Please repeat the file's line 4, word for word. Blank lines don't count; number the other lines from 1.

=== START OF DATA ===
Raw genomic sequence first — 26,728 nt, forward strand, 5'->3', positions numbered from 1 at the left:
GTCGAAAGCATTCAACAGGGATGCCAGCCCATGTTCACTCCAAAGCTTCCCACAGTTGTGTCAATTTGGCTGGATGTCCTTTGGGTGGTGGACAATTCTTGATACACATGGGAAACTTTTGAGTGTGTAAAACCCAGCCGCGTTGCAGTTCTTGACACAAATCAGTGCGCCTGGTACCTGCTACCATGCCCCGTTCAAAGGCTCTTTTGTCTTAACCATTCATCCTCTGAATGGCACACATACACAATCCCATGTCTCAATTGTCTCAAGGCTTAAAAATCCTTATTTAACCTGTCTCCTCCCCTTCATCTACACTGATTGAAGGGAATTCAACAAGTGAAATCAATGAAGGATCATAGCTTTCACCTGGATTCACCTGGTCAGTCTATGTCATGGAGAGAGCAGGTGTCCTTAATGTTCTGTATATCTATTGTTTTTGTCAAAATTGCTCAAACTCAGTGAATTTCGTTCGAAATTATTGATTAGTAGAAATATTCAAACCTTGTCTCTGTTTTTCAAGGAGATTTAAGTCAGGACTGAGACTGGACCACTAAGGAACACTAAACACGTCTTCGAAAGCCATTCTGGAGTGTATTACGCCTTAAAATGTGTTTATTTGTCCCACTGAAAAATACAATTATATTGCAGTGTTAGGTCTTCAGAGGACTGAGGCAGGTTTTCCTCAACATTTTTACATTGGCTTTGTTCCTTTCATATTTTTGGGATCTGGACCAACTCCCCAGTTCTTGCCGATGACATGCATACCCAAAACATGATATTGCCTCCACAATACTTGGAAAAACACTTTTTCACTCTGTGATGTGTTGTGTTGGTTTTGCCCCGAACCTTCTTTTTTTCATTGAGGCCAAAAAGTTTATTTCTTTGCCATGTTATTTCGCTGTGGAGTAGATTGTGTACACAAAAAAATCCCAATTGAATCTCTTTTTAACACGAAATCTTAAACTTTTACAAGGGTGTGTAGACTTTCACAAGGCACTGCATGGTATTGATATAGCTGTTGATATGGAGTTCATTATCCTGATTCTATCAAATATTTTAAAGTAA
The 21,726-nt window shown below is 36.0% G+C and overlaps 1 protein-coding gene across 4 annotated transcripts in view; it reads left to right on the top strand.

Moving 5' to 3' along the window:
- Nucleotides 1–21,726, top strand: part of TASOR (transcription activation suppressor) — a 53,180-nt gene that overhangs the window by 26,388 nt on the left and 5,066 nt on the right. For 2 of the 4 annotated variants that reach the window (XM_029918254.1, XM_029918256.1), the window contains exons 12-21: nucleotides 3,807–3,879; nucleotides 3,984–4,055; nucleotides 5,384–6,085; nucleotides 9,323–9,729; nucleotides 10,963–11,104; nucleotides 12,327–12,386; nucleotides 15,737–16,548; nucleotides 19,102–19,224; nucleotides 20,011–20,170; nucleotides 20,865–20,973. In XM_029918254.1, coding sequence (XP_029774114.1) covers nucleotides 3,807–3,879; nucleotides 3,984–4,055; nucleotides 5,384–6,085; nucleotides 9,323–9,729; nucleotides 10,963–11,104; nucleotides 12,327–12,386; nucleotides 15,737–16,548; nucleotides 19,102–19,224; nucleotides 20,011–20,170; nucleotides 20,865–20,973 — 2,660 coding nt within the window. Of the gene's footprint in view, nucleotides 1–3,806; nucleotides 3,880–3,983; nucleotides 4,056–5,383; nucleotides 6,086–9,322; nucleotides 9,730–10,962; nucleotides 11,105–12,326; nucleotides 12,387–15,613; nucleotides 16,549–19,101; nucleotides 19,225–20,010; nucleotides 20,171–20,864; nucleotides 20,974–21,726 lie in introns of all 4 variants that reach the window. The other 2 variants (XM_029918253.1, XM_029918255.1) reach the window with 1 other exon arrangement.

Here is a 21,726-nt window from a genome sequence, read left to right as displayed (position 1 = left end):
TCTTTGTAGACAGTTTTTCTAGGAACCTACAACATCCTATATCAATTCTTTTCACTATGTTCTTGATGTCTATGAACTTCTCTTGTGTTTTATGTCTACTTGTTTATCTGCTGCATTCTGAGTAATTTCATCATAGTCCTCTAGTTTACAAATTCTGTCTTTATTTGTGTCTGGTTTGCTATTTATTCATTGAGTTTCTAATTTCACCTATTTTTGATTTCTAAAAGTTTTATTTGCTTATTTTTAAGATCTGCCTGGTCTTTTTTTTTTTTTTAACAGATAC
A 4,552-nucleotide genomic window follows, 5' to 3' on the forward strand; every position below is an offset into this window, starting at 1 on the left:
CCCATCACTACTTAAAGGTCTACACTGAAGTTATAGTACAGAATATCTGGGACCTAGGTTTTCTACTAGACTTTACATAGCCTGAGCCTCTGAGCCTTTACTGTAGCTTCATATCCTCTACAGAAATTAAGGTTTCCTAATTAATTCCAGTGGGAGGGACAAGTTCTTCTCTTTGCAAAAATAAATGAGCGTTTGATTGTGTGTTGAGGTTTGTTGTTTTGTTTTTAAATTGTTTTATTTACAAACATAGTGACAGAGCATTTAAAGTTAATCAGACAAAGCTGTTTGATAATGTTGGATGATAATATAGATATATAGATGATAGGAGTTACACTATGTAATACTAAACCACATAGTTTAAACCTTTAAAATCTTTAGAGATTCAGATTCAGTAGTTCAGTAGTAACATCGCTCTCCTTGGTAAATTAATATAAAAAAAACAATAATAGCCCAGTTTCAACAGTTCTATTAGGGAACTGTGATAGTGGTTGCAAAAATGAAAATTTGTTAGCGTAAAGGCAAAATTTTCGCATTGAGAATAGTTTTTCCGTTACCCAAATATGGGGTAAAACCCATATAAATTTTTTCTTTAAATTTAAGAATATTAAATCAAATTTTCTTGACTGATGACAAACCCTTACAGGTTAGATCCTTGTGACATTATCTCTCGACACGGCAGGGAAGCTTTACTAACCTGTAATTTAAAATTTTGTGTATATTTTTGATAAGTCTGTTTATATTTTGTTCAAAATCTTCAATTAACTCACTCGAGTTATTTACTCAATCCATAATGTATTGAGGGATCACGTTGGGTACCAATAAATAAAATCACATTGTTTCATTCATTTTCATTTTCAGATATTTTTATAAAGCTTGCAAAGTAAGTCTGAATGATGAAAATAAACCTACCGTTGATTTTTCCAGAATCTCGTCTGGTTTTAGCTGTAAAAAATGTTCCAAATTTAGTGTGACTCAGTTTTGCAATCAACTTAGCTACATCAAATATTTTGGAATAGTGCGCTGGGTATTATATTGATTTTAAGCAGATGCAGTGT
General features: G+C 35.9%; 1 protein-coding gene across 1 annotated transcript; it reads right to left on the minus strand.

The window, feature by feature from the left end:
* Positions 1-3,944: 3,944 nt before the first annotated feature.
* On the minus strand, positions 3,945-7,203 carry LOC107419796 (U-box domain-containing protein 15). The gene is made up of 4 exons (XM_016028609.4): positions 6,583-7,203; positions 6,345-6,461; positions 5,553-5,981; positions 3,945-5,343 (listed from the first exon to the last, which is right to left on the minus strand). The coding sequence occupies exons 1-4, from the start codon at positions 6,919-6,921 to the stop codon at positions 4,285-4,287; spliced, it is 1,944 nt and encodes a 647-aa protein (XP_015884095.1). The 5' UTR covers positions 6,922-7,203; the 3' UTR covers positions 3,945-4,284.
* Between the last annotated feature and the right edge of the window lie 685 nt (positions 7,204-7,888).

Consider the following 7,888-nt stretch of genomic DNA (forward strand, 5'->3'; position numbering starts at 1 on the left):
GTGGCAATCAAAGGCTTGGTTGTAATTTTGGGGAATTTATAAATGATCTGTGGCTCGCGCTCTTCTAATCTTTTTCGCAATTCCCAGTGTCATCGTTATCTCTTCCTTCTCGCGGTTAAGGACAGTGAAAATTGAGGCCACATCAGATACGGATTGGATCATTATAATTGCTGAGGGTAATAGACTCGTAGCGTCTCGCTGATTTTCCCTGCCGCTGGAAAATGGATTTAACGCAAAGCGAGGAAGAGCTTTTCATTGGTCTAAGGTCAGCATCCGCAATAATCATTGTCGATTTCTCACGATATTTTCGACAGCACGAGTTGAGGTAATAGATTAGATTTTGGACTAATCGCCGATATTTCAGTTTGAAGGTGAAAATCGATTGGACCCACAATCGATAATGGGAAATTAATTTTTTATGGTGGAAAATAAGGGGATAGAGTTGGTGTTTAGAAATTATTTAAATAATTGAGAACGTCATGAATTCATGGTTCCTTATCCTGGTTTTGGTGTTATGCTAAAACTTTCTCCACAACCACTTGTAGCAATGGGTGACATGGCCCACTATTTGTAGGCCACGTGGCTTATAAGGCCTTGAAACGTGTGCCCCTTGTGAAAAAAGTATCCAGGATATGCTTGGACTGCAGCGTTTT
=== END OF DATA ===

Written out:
Moving 5' to 3' along the window: